Lewis Hamilton has put the pressure on Formula One’s owners Liberty Media to agree a new deal with Silverstone, insisting the sport cannot afford to walk away from the British Grand Prix.
Next month’s race is due to be the last staged at the Northamptonshire track unless a contract extension is agreed.
The race organisers had hoped to have a fresh deal in place at least a month before this year’s event. However, with just over a fortnight to go, talks remain ongoing.
It is understood that discussions have taken place this week, with an additional meeting pencilled in for after this weekend’s Austrian Grand Prix.
Hamilton, who has won five times at Silverstone, will head into his home race on July 14 as the championship leader, regardless of what happens at the Red Bull Ring on Sunday.
“I truly believe Liberty have got to keep Formula One in the UK and particularly Silverstone,” said Hamilton.
“It is an awesome track, an awesome place, with one of the biggest attendances of the season. You can’t turn your back on that.
“There are some really awesome circuits and Silverstone is one of those. The UK is the foundation of what this sport is.
“If you take away the legendary races and you are left with only new ones, you lose all of the history and culture of what makes Formula One what it is.”
Ahead of the 2017 British Grand Prix, Silverstone triggered a break clause in its contract in the hope of negotiating a better deal amid escalating hosting costs.
It was a public move that did not sit well with Liberty, who were just seven months into their reign at the time.
Liberty are keen to expand the calendar from 21 to 25 races and take the sport to major cities.
Vietnam will stage a race for the first time next year on the streets of its capital city Hanoi, while Zandvoort, 25 miles outside of Amsterdam, is also returning to the calendar after a three-decade absence in 2020.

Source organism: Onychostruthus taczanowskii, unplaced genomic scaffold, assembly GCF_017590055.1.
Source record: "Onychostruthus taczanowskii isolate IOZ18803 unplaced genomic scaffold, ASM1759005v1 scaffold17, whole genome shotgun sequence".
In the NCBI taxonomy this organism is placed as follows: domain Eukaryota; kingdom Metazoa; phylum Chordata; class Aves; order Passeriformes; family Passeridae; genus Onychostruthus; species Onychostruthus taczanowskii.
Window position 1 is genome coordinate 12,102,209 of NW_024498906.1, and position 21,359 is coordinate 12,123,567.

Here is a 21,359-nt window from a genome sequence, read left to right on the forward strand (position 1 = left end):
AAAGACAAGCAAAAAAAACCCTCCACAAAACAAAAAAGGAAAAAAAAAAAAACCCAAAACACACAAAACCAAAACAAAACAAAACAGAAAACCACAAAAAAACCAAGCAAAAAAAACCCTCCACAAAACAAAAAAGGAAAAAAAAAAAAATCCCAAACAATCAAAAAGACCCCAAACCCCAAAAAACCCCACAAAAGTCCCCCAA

Silverstone has been an ever-present on the calendar since 1987, while the British Grand Prix has held a permanent slot since the sport’s inception 69 years ago.
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It’s not easy for anyone’s confidence when their future is called into question barely three months into their new job.
For most people it takes time to adapt to a new team environment, build confidence slowly and then thrive.
However, for Red Bull driver Pierre Gasly, rumours of a potential mid-season demotion have begun to emanate since the second round of the championship.
Although whispers calmed after promising displays in Barcelona and Monaco, his disappointing performance at the French Grand Prix on Sunday has cast his Red Bull future into question again.
Following his 10th-placed finish, rumours circulated around the paddock that the Milton Keynes outfit were looking at Daniil Kvyat or Alexander Albon to replace Gasly sooner rather than later, but Red Bull boss Christian Horner was quick to dismiss the speculation.
But, whether the team claim truth to the rumours or not, the temperature is increasing in Gasly’s sizzling hot seat.
It doesn’t take a motorsport fan to see he is struggling.
The 24-year-old has been out-qualified in seven of the eight races by team-mate Max Verstappen, and has yet to finish ahead of the Dutchman this campaign.
Verstappen is clearly a better driver, but for two men in the exact same car, one would expect closer results rather than staggering differences.
If we’re to look at qualifying this season, Gasly has an average start of 10.5 on the grid, making it through to Q3 on five occasions. On race day, he has recorded an average finish of 8.9, with his best result coming in the form of P5 in Monaco.
If he was in a Toro Rosso, we’d be nodding in approval at his formidable displays, but in a championship-contending car like the Red Bull, he should be on the fringes of top-five finishes most weeks instead of being beaten by McLaren, Haas or even Renault drivers.
In contrast, Verstappen has been impressive, crossing the chequered flag in an average position of 3.9 and starting race day in an average position of 4.8. He has also been on the podium twice. Certainly signs of a man who is getting the most out of the car.
For the third best team behind Mercedes and Ferrari, these results cannot continue and Gasly either needs to step up fast this weekend in Austria or risk being demoted.
Assuming Red Bull promote another driver to be Verstappen’s new team-mate, who would it be?
Albon looks the preferred option between him and Kvyat. The Great Britain-born Thai has taken almost the opposite path to Gasly in his maiden season, but the one perhaps he would have wished for.